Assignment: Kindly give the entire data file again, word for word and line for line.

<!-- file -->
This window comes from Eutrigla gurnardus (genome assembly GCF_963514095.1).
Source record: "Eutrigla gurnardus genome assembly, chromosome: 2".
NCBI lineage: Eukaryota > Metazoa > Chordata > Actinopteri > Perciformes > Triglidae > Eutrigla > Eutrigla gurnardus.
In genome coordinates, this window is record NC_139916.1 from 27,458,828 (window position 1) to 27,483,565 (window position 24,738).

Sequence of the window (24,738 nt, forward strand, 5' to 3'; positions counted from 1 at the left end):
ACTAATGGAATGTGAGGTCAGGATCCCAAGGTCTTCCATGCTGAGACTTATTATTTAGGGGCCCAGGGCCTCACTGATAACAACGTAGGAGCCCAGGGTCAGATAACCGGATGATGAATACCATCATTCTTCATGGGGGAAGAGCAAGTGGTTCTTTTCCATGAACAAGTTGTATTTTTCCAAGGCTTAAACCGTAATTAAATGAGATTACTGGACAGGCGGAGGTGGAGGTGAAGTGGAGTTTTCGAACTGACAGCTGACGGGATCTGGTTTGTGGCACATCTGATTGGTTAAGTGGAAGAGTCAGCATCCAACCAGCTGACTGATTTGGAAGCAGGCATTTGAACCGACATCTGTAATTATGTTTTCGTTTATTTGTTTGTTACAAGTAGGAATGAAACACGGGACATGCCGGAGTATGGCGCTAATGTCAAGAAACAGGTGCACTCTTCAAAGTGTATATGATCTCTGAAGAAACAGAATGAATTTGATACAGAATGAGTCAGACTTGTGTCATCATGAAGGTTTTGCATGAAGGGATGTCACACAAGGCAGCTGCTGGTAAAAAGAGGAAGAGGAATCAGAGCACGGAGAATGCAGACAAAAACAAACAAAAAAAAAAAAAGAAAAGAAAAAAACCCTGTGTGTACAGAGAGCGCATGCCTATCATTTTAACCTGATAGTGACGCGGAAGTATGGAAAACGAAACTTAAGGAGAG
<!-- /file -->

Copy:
This window comes from Eutrigla gurnardus (genome assembly GCF_963514095.1).
Source record: "Eutrigla gurnardus genome assembly, chromosome: 2".
NCBI lineage: Eukaryota > Metazoa > Chordata > Actinopteri > Perciformes > Triglidae > Eutrigla > Eutrigla gurnardus.
In genome coordinates, this window is record NC_139916.1 from 27,458,828 (window position 1) to 27,483,565 (window position 24,738).

Sequence of the window (24,738 nt, forward strand, 5' to 3'; positions counted from 1 at the left end):
ACTAATGGAATGTGAGGTCAGGATCCCAAGGTCTTCCATGCTGAGACTTATTATTTAGGGGCCCAGGGCCTCACTGATAACAACGTAGGAGCCCAGGGTCAGATAACCGGATGATGAATACCATCATTCTTCATGGGGGAAGAGCAAGTGGTTCTTTTCCATGAACAAGTTGTATTTTTCCAAGGCTTAAACCGTAATTAAATGAGATTACTGGACAGGCGGAGGTGGAGGTGAAGTGGAGTTTTCGAACTGACAGCTGACGGGATCTGGTTTGTGGCACATCTGATTGGTTAAGTGGAAGAGTCAGCATCCAACCAGCTGACTGATTTGGAAGCAGGCATTTGAACCGACATCTGTAATTATGTTTTCGTTTATTTGTTTGTTACAAGTAGGAATGAAACACGGGACATGCCGGAGTATGGCGCTAATGTCAAGAAACAGGTGCACTCTTCAAAGTGTATATGATCTCTGAAGAAACAGAATGAATTTGATACAGAATGAGTCAGACTTGTGTCATCATGAAGGTTTTGCATGAAGGGATGTCACACAAGGCAGCTGCTGGTAAAAAGAGGAAGAGGAATCAGAGCACGGAGAATGCAGACAAAAACAAACAAAAAAAAAAAAAGAAAAGAAAAAAACCCTGTGTGTACAGAGAGCGCATGCCTATCATTTTAACCTGATAGTGACGCGGAAGTATGGAAAACGAAACTTAAGGAGAG